A Brief Theory of Very Serious People

by Henry on July 22, 2015

WASHINGTON, DC - APRIL 21: Thomas L. Friedman speaks during a rehearsal before a taping of Jeopardy! Power Players Week at DAR Constitution Hall on April 21, 2012 in Washington, DC. (Photo by Kris Connor/Getty Images)

Tyler Cowen argues that the concept of “Very Serious People” refers to people who “realize that common sense morality must, to a considerable extent, rule politics.” I’m not either the originator nor the popularizer of the term, but I think that’s wrong. As I understand it, the theory underlying the concept of Very Serious People is as follows.

1. Everyone has a mix of beliefs, some of which are right, and some wrong.
2. Everyone co-exists in a social system that tends to value, heavily reinforce and widely disseminate some people’s beliefs while disparaging, heavily discounting, and tending to limit the circulation of certain other people’s beliefs. This bias is not random, but instead reflects and reinforces existing power structures and asymmetries.
3. People whose beliefs are reinforced and widely circulated so that they are socially and politically influential, even when they are manifestly wrong, are Very Serious People. The system provides them with no incentives to admit error or perhaps to understand that they have erred, even when their mistakes have devastating consequences.

Or: Shorter Theory of Very Serious People.

1. Being Tom Friedman Means Never Having To Say You’re Sorry.

Unless my memory is badly mistaken (it might be), Duncan Black arrived at the concept of Very Serious People during the intra-US Iraq War debates. Duncan, Paul and others (including many of us at CT) were very, very unhappy with how debate on the Iraq War was conducted. Those who advocated the pro-invasion case were treated as serious thinkers, of enormous gravitas, who were taking the tough decisions necessary to protect America’s national security. Those who disagreed were treated as flakes, fifth columnists, Commies and sneaking regarders. As we know, despite the agreement of the Very Serious People that the Iraq war was a grave and urgent necessity, it turned out to be a colossal clusterfuck. As we also know, many of the People who were Very Serious about Iraq still continue to be Very Serious about a multitude of other topics on our television screens and in our op-ed pages.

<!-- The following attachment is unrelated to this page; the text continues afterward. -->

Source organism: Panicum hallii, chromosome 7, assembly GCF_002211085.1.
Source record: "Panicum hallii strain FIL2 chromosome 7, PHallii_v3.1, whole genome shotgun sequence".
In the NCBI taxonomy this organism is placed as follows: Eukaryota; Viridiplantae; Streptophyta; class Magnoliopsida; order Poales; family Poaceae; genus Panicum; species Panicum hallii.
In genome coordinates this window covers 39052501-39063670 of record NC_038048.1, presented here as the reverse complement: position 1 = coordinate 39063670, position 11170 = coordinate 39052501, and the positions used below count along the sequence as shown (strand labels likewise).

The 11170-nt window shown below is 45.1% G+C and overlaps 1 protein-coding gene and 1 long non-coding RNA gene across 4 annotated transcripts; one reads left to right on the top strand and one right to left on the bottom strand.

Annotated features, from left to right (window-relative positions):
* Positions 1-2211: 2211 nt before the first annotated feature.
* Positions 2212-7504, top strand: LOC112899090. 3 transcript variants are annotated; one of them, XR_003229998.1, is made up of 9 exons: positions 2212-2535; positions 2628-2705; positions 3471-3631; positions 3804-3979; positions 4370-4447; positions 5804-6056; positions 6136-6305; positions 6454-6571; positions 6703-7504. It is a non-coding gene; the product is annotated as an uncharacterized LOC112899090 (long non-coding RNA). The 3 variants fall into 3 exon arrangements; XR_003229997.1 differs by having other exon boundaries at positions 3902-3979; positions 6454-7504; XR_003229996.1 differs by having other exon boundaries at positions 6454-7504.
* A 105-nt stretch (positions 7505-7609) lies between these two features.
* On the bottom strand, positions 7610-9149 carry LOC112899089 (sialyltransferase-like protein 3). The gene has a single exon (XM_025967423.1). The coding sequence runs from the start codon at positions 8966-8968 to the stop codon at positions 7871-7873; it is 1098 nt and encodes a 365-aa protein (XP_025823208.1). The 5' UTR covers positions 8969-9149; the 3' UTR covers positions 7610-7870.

Being a Very Serious Person is about occupying a structural position that tends to reinforce, rather than counter, one’s innate biases and prejudices. Put slightly differently, the Very Serious Person theory is one that is at least as much about collective structures of opinion as it is about individuals. We all err, sometimes very badly. The theory says that VSPs face less incentive either to second guess their errors as they are making them, or to think through their errors after they have made them, because collective structures reinforce their tendency to think that they are right in the first instance, and their tendency to think that they ought to have been right (if it weren’t for those inconvenient facts/specific and contingent circumstances that meant that things didn’t go quite as predicted just this once) in the second.

My version of the VSP problem would hence lead one to focus more on the weaknesses of collective structures of error correction than on trying to correct individual biases. We all have biases which lead us to understand the world in particular ways.

These biases, however, can be valuable as well as problematic. I’ve been looking for years for a Joseph Schumpeter quote that I think I saw once, but may have inadvertently reconstructed for my own convenience, to the effect that our vision is blinkered because of our ideological biases, but that without these ideologies we would not be able to see at all. As Hugo Mercier and Dan Sperber have argued, individual biases, together with a certain degree of pigheadedness can have advantages for group problem solving, as long as people have a minimal capacity to come around to recognizing the advantages of a better perspective, however grudgingly, and (my addition) as long as collective structures of decision making do not systematically entrench certain kinds of bias.